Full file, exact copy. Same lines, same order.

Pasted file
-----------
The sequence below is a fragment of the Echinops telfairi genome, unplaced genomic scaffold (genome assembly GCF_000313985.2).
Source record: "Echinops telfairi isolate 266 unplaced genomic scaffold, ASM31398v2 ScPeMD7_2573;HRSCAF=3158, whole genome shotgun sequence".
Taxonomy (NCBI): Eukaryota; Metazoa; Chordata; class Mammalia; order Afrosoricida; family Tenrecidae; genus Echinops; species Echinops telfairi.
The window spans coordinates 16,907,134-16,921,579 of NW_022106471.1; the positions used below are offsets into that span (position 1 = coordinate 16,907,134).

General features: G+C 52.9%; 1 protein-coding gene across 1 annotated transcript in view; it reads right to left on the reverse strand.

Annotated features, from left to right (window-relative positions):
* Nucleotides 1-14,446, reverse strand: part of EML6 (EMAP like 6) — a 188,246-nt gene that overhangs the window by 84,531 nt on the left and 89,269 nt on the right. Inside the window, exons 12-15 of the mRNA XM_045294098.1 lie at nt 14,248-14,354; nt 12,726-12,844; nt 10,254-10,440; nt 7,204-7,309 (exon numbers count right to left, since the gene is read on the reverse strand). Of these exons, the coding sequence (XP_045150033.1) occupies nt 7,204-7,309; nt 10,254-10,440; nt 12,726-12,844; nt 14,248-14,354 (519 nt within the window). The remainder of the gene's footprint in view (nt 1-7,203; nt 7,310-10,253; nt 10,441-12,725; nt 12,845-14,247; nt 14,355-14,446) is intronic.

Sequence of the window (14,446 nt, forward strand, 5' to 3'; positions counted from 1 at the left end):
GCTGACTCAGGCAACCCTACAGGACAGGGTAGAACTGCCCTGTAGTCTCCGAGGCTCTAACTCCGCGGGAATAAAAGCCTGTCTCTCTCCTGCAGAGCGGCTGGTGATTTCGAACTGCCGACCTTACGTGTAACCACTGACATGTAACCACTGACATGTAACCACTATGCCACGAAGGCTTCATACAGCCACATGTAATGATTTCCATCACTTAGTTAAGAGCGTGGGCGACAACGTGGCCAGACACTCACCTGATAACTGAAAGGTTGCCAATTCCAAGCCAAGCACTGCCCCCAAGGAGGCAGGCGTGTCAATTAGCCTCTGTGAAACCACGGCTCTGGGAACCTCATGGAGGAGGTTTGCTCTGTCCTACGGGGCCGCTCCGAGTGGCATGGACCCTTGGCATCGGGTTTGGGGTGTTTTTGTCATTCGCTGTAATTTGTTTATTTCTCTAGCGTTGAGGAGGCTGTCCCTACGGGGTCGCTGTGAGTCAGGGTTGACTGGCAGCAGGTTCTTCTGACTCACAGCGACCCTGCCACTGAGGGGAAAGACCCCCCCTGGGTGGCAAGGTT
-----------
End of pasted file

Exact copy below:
The sequence below is a fragment of the Echinops telfairi genome, unplaced genomic scaffold (genome assembly GCF_000313985.2).
Source record: "Echinops telfairi isolate 266 unplaced genomic scaffold, ASM31398v2 ScPeMD7_2573;HRSCAF=3158, whole genome shotgun sequence".
Taxonomy (NCBI): Eukaryota; Metazoa; Chordata; class Mammalia; order Afrosoricida; family Tenrecidae; genus Echinops; species Echinops telfairi.
The window spans coordinates 16,907,134-16,921,579 of NW_022106471.1; the positions used below are offsets into that span (position 1 = coordinate 16,907,134).

General features: G+C 52.9%; 1 protein-coding gene across 1 annotated transcript in view; it reads right to left on the reverse strand.

Annotated features, from left to right (window-relative positions):
* Nucleotides 1-14,446, reverse strand: part of EML6 (EMAP like 6) — a 188,246-nt gene that overhangs the window by 84,531 nt on the left and 89,269 nt on the right. Inside the window, exons 12-15 of the mRNA XM_045294098.1 lie at nt 14,248-14,354; nt 12,726-12,844; nt 10,254-10,440; nt 7,204-7,309 (exon numbers count right to left, since the gene is read on the reverse strand). Of these exons, the coding sequence (XP_045150033.1) occupies nt 7,204-7,309; nt 10,254-10,440; nt 12,726-12,844; nt 14,248-14,354 (519 nt within the window). The remainder of the gene's footprint in view (nt 1-7,203; nt 7,310-10,253; nt 10,441-12,725; nt 12,845-14,247; nt 14,355-14,446) is intronic.

Sequence of the window (14,446 nt, forward strand, 5' to 3'; positions counted from 1 at the left end):
GCTGACTCAGGCAACCCTACAGGACAGGGTAGAACTGCCCTGTAGTCTCCGAGGCTCTAACTCCGCGGGAATAAAAGCCTGTCTCTCTCCTGCAGAGCGGCTGGTGATTTCGAACTGCCGACCTTACGTGTAACCACTGACATGTAACCACTGACATGTAACCACTATGCCACGAAGGCTTCATACAGCCACATGTAATGATTTCCATCACTTAGTTAAGAGCGTGGGCGACAACGTGGCCAGACACTCACCTGATAACTGAAAGGTTGCCAATTCCAAGCCAAGCACTGCCCCCAAGGAGGCAGGCGTGTCAATTAGCCTCTGTGAAACCACGGCTCTGGGAACCTCATGGAGGAGGTTTGCTCTGTCCTACGGGGCCGCTCCGAGTGGCATGGACCCTTGGCATCGGGTTTGGGGTGTTTTTGTCATTCGCTGTAATTTGTTTATTTCTCTAGCGTTGAGGAGGCTGTCCCTACGGGGTCGCTGTGAGTCAGGGTTGACTGGCAGCAGGTTCTTCTGACTCACAGCGACCCTGCCACTGAGGGGAAAGACCCCCCCTGGGTGGCAAGGTT